Enough About Them, How About Us?
Common Sense – Chapter 4; Part 4
The American people are like the suckers in the horror movie who always seem to do the stupid thing while the audience is shouting, Don’t open that door, don’t go there! But for a short time, we actually listen. We didn’t open that door and instead we remembered who we really are.
September 11, 2001, changed us a country. Do you remember the lines filled with Americans who wanted to donate blood—even though none was needed? Do you remember that the following Sunday’s football games were postponed, that the late-night comedians deferred their jokes, and that even trial lawyers respected a self-imposed moratorium on terrorist-related lawsuits?
After 9/11 we began to remember our heritage and the power of sacrifice. We returned to our churches, synagogues, and mosques. We reconnected with our neighbors, our friends, our families. Four months after those attacks, 61 percent of us believed our country had changed for the better.
But shortsighted politicians, professors, businessmen, and other “experts” who saw America as a giant shopping mall didn’t like the changes. If people were getting to know each other again, they couldn’t be buying stuff. And if people stopped buying stuff, then the whole Ponzi scheme would collapse far sooner than those experts had expected.
The same television executives who have filled our sets with acts of violence, murder, and sex took the video of the planes crashing into the towers off the air because they were too “offensive” or “painful” for most people to bear.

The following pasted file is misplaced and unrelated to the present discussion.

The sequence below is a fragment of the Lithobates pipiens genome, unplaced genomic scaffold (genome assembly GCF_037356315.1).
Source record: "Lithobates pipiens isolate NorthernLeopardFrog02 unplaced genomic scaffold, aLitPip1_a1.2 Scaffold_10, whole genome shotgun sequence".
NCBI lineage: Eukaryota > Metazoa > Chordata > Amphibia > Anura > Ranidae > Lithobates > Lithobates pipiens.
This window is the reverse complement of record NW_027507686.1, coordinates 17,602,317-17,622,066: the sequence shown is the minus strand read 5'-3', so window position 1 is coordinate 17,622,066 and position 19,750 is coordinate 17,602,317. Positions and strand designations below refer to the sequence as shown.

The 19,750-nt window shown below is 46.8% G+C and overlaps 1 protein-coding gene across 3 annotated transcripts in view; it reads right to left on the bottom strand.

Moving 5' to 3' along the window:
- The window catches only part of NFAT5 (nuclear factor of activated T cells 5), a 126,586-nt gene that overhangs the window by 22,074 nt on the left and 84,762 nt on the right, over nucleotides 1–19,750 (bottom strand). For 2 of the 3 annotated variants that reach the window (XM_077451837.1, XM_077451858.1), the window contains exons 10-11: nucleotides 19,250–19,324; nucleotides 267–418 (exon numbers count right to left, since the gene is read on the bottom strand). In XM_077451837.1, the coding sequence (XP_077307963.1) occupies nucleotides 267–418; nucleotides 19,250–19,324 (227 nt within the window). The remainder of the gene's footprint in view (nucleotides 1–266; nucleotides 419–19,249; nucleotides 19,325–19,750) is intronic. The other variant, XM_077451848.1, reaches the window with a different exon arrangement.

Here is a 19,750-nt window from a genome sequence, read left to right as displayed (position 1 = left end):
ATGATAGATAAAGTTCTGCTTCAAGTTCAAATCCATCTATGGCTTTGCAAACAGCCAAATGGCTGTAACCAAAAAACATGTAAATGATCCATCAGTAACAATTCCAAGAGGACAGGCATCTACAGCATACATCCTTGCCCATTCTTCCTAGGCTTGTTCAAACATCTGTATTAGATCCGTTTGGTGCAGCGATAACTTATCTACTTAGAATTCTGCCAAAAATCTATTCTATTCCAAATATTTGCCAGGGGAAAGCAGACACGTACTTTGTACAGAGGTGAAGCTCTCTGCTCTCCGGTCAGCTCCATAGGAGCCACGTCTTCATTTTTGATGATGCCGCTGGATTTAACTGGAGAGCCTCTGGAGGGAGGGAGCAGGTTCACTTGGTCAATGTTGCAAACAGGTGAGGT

It was another lie—but it worked. We stopped thinking about 9/11 and how fragile our freedom is and instead we followed President Bush’s advice to spend money and “Get down to Disney World in Florida… Take your families and enjoy life, the way we want it to be enjoyed.”
The result is that about only 21% of us now believe our country is better off today than it was before September 11. We’ve gone back to being September 10 people—our heads are once again buried in the sand and our hands are out, waiting for the next entitlement paid with “free government money.”
California is a prime example of that. Their budget went from $75 billion to $145 billion in about ten years—a 92% increase in state spending. Then their house of cards came crashing down. California was short about $42 billion on their last budget, yet they still won’t do the commonsense things to get back on track, like lifting restrictions on offshore oil drilling. In fact, they’re doing the opposite—using the same kind of financial schemes that got them into the mess to get out of it. Their latest act of genius is to sell bonds to themselves—something that is akin to borrowing money from your wife. If they won’t sacrifice for themselves, why should the rest of the country sacrifice for them?
We are once again living in days that will “try men’s souls”; days that will be remembered by historians are great and perilous. But how will history remember us? Will we be remembered as the heroes of our time or as those who lost that which was most precious in order to satiate our own desires and appetites?